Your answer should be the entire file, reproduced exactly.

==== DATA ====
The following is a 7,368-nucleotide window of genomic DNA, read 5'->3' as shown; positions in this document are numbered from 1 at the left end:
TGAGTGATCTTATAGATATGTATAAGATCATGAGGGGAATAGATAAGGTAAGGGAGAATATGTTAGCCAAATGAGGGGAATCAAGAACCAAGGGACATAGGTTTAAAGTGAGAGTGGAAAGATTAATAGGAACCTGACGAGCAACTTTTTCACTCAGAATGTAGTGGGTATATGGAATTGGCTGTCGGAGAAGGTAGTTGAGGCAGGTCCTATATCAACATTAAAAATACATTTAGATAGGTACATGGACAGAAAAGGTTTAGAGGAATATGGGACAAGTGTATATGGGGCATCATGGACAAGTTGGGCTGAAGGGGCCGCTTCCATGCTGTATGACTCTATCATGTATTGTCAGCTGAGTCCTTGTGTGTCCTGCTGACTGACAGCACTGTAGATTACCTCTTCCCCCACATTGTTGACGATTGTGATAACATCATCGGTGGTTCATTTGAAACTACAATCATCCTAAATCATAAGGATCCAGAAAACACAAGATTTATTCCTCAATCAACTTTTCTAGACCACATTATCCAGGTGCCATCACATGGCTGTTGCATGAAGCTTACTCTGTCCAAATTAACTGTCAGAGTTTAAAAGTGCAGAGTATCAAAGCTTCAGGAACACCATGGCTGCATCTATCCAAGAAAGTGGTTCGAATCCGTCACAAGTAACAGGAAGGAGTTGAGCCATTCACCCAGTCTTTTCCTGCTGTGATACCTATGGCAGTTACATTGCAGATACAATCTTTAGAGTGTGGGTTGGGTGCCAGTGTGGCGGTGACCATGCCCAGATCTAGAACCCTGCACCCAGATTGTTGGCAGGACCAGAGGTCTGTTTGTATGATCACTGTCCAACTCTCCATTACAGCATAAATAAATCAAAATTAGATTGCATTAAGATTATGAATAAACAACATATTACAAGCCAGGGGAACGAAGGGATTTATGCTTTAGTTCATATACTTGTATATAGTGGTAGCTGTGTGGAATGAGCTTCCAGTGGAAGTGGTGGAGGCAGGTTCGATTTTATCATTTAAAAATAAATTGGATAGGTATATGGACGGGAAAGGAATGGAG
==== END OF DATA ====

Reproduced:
The following is a 7,368-nucleotide window of genomic DNA, read 5'->3' as shown; positions in this document are numbered from 1 at the left end:
TGAGTGATCTTATAGATATGTATAAGATCATGAGGGGAATAGATAAGGTAAGGGAGAATATGTTAGCCAAATGAGGGGAATCAAGAACCAAGGGACATAGGTTTAAAGTGAGAGTGGAAAGATTAATAGGAACCTGACGAGCAACTTTTTCACTCAGAATGTAGTGGGTATATGGAATTGGCTGTCGGAGAAGGTAGTTGAGGCAGGTCCTATATCAACATTAAAAATACATTTAGATAGGTACATGGACAGAAAAGGTTTAGAGGAATATGGGACAAGTGTATATGGGGCATCATGGACAAGTTGGGCTGAAGGGGCCGCTTCCATGCTGTATGACTCTATCATGTATTGTCAGCTGAGTCCTTGTGTGTCCTGCTGACTGACAGCACTGTAGATTACCTCTTCCCCCACATTGTTGACGATTGTGATAACATCATCGGTGGTTCATTTGAAACTACAATCATCCTAAATCATAAGGATCCAGAAAACACAAGATTTATTCCTCAATCAACTTTTCTAGACCACATTATCCAGGTGCCATCACATGGCTGTTGCATGAAGCTTACTCTGTCCAAATTAACTGTCAGAGTTTAAAAGTGCAGAGTATCAAAGCTTCAGGAACACCATGGCTGCATCTATCCAAGAAAGTGGTTCGAATCCGTCACAAGTAACAGGAAGGAGTTGAGCCATTCACCCAGTCTTTTCCTGCTGTGATACCTATGGCAGTTACATTGCAGATACAATCTTTAGAGTGTGGGTTGGGTGCCAGTGTGGCGGTGACCATGCCCAGATCTAGAACCCTGCACCCAGATTGTTGGCAGGACCAGAGGTCTGTTTGTATGATCACTGTCCAACTCTCCATTACAGCATAAATAAATCAAAATTAGATTGCATTAAGATTATGAATAAACAACATATTACAAGCCAGGGGAACGAAGGGATTTATGCTTTAGTTCATATACTTGTATATAGTGGTAGCTGTGTGGAATGAGCTTCCAGTGGAAGTGGTGGAGGCAGGTTCGATTTTATCATTTAAAAATAAATTGGATAGGTATATGGACGGGAAAGGAATGGAG